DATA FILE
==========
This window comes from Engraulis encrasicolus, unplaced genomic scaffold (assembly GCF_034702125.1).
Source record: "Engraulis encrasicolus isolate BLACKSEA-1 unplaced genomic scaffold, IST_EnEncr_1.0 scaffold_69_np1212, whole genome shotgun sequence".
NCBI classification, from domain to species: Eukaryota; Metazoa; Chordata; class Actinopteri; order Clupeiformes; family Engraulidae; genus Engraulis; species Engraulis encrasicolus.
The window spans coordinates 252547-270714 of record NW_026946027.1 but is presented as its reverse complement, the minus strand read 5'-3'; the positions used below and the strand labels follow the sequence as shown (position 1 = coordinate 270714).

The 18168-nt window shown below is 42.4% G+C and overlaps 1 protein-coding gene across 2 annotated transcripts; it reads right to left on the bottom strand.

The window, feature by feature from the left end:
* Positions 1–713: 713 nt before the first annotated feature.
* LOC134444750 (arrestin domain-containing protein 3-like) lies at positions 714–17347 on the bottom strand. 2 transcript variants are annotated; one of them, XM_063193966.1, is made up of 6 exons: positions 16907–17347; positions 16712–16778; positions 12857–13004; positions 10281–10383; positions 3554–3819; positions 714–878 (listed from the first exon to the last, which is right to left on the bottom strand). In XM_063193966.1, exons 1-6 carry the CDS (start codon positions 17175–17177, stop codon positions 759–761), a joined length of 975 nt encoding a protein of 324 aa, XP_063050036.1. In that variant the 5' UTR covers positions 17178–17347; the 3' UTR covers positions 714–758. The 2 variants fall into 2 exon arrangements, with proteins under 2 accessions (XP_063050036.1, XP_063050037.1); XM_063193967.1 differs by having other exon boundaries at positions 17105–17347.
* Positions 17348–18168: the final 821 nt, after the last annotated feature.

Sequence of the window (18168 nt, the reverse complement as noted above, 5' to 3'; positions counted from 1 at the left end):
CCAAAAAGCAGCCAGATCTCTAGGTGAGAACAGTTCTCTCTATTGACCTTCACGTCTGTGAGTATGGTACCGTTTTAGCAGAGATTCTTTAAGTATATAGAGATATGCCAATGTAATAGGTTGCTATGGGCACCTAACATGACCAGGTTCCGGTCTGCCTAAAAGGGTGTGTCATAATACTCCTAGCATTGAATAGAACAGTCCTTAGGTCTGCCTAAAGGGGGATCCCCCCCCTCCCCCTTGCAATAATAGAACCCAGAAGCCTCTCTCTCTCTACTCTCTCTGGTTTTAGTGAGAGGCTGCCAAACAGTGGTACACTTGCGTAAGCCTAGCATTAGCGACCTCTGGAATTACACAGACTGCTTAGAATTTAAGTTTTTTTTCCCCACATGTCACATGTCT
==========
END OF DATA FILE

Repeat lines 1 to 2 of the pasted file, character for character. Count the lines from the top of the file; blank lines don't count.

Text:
This window comes from Engraulis encrasicolus, unplaced genomic scaffold (assembly GCF_034702125.1).
Source record: "Engraulis encrasicolus isolate BLACKSEA-1 unplaced genomic scaffold, IST_EnEncr_1.0 scaffold_69_np1212, whole genome shotgun sequence".